Open Access Research article

Exploration forays in juvenile European hares (Lepus europaeus): dispersal preludes or hunting-induced troubles?

Alexis Avril14*, Jérôme Letty1, Yves Léonard2 and Dominique Pontier3

Author Affiliations

1 Office National de la Chasse et de la Faune Sauvage (ONCFS), Direction des Études et de la Recherche, F-34990 Juvignac, France

2 ONCFS, F-45370 Dry, France

3 Laboratoire de Biométrie et Biologie évolutive, CNRS UMR5558, Université de Lyon Université Claude Bernard Lyon 1, F-69622 Villeurbanne, France

4 Present address: Centre for Ecology and Evolution in Microbial Model Systems, Linnaeus University, Kalmar SE-391 82, Sweden

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BMC Ecology 2014, 14:6  doi:10.1186/1472-6785-14-6

Published: 26 February 2014



Movements of animals have important consequences, at both the individual and population levels. Due to its important implications in the evolutionary dynamics of populations, dispersal is one of the most studied types of movement. In contrast, non-permanent extra home-range movements are often paid less attention. However, these movements may occur in response to important biological processes such as mating or predation avoidance. In addition, these forays are often preludes to permanent dispersal, because they may help individuals gain cues about their surroundings prior to settlement in a new place.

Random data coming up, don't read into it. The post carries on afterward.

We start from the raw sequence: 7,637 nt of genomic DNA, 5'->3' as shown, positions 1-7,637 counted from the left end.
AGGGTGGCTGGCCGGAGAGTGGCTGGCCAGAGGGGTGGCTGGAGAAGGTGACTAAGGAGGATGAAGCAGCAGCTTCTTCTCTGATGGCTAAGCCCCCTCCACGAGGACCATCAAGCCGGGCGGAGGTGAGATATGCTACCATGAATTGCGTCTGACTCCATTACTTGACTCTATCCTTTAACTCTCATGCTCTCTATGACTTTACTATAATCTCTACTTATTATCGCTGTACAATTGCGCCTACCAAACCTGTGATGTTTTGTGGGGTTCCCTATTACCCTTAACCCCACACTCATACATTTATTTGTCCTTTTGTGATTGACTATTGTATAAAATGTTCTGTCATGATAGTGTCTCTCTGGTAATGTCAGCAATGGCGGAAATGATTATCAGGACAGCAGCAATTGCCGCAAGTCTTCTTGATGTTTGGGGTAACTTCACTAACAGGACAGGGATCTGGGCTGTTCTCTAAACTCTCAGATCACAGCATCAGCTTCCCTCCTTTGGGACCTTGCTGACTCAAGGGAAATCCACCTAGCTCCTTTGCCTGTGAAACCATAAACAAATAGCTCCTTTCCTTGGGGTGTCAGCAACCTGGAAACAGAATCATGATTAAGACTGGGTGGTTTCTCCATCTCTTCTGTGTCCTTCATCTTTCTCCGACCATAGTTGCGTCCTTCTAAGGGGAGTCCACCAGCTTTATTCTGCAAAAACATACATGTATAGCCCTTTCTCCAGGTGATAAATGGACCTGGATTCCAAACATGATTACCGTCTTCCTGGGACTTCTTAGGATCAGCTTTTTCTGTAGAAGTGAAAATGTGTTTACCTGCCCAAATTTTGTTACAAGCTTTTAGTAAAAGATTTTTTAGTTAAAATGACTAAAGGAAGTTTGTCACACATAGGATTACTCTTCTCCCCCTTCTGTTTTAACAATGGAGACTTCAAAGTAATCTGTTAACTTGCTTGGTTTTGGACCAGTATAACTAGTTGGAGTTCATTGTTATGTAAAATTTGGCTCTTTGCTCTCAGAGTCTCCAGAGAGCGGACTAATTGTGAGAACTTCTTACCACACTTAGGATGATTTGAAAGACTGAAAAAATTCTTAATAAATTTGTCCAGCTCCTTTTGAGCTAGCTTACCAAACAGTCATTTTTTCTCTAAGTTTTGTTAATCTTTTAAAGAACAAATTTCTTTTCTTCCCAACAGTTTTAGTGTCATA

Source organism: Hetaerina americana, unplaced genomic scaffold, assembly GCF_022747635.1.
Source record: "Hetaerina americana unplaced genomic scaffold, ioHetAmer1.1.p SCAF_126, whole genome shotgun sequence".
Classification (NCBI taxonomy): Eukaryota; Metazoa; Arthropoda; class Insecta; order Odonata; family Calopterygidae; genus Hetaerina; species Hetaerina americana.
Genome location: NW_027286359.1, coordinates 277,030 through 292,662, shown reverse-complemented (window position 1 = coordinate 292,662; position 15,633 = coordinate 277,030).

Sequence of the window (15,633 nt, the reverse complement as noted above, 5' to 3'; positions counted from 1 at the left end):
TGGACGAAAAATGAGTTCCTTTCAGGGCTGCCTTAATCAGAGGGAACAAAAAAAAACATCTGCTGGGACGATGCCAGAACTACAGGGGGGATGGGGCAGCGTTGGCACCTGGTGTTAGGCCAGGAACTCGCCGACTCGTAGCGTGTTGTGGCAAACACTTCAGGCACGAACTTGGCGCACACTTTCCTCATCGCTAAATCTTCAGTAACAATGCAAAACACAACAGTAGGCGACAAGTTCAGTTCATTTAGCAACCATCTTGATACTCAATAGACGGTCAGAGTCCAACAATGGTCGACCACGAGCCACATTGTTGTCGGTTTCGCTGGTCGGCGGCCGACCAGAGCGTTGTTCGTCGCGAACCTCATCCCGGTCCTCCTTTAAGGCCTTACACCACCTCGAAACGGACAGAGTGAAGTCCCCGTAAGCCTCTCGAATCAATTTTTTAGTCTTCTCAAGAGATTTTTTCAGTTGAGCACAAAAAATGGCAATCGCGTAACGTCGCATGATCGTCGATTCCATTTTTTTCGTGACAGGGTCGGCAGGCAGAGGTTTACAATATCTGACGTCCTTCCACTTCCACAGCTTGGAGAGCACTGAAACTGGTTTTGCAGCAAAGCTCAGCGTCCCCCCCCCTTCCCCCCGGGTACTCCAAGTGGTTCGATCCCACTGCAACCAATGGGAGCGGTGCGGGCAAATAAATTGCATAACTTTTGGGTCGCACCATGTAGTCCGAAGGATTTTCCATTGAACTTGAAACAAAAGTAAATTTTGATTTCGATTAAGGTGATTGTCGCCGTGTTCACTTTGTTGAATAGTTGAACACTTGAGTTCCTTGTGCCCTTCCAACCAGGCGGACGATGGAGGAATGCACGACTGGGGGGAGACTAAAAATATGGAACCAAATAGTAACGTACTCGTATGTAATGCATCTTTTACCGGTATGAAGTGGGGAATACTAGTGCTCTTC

In the European hare, exploration forays occur predominantly in juveniles, the time at which most hares disperse. In France, the timing of dispersal also overlaps with the hare hunting period. However, the determinants of such behaviour have not yet been studied. Herein, we investigate whether these non-permanent explorations are dispersal attempts/preludes or, in contrast, whether they are triggered by other factors such as disturbances related to hunting.


Contrary to natal dispersal, we did not find strong male-bias in the propensity to engage in explorations. Exploration forays occurred less in juveniles than in adults and later in the season than natal dispersal. This was the case both for philopatric movements and for movements occurring after dispersal and settlement. These movements were also more likely to occur during the hare hunting period and the mating season.


We suggest that explorations in hares are triggered by factors other than dispersal and that hares may respond to hunting disturbances. Overall, we emphasize the need to account for human-related predation risk as a factor driving space-use in harvested species.

Predation risk; Extra home-range movements; Telemetry; Dispersal stage; Lagomorphs